The 6 Stages Of Moving Beyond The Darkness Of Multiple Sclerosis

Multiple sclerosis. I was blindsided by its arrival. It was during a time in my life which should have been carefree and not dominated by the uncertainty of a disease.

1. Hurdle

MS was definitely an enormous obstacle that interrupted my life. Its presence made continuing on with everyday life difficult and at times impossible. It also created despondency by blocking the visions and plans I had for my future.

2. Engagement

My life became dominated by MS. Although increasing my understanding of my disease was at times beneficial, my condition became all-consuming. Overtaking my every thought and encroaching upon my identity.

3. Agitation

I became increasingly frustrated. MS made living the life I had created, and the dreams and plans for my future, impossible. And without realizing, I had created a never-ending cycle of relapses and agitation.

4. Letting go

I was faced with a clear choice. Continue on as is, enduring relentless relapses and frustration. Or prioritize what is important — my health and well-being — and let go of any aspect of my life that was contributing to negative energy.

5. Taking time

Having prioritized what was important in my life, I was still experiencing relapses. I realized that I needed to take time to focus inwardly, as it was pointless stripping back and prioritizing what was important, only to rebuild my life based on how I have always interacted with, thought about and approached my hurdle and life. MS became a vehicle for personal growth physically, emotionally and spiritually.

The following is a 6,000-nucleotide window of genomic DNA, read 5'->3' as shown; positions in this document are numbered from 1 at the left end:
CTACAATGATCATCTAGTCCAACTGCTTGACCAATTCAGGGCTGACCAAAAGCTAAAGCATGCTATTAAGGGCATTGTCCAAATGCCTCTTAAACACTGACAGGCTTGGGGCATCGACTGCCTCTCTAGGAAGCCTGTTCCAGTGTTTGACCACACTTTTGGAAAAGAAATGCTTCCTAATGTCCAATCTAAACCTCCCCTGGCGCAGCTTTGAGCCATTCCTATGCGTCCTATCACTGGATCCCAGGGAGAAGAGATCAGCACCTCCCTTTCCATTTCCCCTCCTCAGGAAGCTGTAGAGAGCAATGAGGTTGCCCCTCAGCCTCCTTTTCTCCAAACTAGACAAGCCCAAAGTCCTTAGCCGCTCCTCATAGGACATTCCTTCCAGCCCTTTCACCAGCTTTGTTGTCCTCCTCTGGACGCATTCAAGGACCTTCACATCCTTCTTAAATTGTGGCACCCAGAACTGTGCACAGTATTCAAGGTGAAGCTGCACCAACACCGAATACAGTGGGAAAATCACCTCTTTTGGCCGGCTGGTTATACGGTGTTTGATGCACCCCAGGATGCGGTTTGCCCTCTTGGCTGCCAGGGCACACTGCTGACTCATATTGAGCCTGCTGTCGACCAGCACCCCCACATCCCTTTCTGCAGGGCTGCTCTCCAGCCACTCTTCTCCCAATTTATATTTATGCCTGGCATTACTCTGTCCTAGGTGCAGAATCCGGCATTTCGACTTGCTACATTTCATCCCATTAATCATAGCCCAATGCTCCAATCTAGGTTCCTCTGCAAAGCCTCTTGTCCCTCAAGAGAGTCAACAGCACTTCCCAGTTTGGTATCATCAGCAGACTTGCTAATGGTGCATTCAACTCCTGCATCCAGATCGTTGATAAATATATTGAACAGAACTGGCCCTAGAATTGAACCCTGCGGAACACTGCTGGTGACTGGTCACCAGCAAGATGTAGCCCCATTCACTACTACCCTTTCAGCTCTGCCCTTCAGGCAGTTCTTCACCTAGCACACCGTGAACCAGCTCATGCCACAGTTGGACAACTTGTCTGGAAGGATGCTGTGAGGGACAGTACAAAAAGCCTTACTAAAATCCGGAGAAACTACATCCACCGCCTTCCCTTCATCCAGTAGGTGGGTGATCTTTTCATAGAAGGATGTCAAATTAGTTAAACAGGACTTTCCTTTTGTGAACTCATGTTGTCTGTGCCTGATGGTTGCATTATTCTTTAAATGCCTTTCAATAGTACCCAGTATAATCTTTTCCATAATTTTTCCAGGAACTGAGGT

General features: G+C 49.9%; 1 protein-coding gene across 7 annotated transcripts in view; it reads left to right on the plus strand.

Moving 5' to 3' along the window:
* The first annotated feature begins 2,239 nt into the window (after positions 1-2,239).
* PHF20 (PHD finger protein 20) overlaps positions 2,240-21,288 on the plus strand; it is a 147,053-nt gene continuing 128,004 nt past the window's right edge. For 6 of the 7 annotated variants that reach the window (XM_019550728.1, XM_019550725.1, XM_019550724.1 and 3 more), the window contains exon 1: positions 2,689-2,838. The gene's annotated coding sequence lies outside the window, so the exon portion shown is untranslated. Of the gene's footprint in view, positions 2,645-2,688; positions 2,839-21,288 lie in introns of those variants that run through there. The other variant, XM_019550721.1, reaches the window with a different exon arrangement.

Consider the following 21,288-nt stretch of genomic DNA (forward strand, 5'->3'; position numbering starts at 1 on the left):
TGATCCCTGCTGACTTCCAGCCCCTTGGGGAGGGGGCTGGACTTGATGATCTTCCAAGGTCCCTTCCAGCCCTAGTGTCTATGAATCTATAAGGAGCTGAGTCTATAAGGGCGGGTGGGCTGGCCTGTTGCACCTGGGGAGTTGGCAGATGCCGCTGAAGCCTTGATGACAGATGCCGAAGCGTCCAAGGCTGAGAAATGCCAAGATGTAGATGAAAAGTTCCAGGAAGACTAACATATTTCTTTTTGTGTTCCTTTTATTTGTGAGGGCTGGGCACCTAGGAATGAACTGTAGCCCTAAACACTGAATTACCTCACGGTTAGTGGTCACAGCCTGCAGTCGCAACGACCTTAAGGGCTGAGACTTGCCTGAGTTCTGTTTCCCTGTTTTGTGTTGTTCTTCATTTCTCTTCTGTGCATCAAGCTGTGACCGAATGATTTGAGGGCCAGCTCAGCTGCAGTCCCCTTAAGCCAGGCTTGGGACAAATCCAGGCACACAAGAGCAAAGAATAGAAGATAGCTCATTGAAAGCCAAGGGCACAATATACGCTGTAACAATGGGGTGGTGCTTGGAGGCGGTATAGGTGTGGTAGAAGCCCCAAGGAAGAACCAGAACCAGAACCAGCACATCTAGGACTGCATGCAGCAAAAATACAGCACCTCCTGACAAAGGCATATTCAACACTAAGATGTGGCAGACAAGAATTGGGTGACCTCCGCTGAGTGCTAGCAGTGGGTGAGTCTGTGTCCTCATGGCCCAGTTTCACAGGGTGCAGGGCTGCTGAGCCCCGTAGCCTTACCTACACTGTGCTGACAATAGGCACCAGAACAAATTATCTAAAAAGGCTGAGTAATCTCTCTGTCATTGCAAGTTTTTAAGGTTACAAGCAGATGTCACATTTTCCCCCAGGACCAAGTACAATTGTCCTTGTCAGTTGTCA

6. Hope

After living with MS for over 15 years I realized that I was no longer defined by this disease. I had moved beyond the darkness of MS. I was able to find joy in my life and have a genuine excitement about my future.The positive I take from my journey is the insight I have gained at each of these stages. And it is these discoveries that explain why my response to MS and life is unrecognizable compared to years earlier.Working as a social worker, and just being aware of other peoples’ stories, I know we all experience hurdles that interrupt our lives. And it is how we respond to these difficulties that define our life experiences.

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